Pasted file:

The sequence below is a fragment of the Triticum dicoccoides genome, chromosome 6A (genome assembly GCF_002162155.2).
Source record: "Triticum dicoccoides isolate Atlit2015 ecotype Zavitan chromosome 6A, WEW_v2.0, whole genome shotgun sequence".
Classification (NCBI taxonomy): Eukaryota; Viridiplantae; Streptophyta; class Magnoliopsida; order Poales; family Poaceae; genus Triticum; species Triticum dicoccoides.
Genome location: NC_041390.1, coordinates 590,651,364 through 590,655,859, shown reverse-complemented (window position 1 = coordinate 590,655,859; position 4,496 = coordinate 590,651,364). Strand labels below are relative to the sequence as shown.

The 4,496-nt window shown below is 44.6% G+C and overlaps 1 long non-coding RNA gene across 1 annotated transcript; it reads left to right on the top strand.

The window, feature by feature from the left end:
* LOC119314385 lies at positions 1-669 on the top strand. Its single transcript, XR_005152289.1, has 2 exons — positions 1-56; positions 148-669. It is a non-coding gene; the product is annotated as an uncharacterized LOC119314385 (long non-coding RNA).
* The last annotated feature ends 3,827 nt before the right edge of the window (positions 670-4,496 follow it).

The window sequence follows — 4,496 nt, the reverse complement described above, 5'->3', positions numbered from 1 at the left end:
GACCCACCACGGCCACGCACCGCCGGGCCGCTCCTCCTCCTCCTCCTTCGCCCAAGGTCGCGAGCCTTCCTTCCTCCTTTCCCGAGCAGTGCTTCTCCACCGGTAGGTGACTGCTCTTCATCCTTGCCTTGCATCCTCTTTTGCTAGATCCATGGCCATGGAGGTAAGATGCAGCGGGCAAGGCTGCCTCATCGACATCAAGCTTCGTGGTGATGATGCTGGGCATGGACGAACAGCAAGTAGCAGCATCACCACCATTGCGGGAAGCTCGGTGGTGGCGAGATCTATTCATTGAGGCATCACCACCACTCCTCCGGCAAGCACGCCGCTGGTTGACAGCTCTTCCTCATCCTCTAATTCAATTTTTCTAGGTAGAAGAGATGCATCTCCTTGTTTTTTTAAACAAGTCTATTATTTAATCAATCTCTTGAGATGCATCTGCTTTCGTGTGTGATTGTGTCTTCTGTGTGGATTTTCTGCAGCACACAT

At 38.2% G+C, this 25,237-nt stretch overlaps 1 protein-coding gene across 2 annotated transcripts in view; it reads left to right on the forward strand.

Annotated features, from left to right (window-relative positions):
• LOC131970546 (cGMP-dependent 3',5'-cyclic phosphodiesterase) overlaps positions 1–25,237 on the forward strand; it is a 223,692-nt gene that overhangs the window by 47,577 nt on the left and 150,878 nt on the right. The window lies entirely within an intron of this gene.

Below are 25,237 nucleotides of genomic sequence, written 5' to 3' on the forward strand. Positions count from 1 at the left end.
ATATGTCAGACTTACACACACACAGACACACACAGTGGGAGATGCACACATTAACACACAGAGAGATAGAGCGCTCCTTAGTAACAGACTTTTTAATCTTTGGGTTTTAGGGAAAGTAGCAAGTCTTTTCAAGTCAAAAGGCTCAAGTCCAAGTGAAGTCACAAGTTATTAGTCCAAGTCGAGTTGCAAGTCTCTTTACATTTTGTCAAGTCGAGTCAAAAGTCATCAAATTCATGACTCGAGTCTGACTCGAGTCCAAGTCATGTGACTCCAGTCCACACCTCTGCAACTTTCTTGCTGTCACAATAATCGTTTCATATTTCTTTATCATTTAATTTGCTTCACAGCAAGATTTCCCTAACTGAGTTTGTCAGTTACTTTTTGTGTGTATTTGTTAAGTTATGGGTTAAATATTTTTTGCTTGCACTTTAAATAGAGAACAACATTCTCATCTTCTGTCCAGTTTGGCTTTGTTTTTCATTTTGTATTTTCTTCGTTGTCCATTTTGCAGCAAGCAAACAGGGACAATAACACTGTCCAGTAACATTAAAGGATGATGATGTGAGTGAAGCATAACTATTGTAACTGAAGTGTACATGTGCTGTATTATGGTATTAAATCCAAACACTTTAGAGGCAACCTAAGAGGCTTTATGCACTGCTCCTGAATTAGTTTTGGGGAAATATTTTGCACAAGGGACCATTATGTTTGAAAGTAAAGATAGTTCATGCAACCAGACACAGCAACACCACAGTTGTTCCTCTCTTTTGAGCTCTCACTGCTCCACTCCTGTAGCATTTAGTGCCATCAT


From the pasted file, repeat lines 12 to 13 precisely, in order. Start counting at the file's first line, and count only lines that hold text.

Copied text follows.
Annotated features, from left to right (window-relative positions):
• LOC131970546 (cGMP-dependent 3',5'-cyclic phosphodiesterase) overlaps positions 1–25,237 on the forward strand; it is a 223,692-nt gene that overhangs the window by 47,577 nt on the left and 150,878 nt on the right. The window lies entirely within an intron of this gene.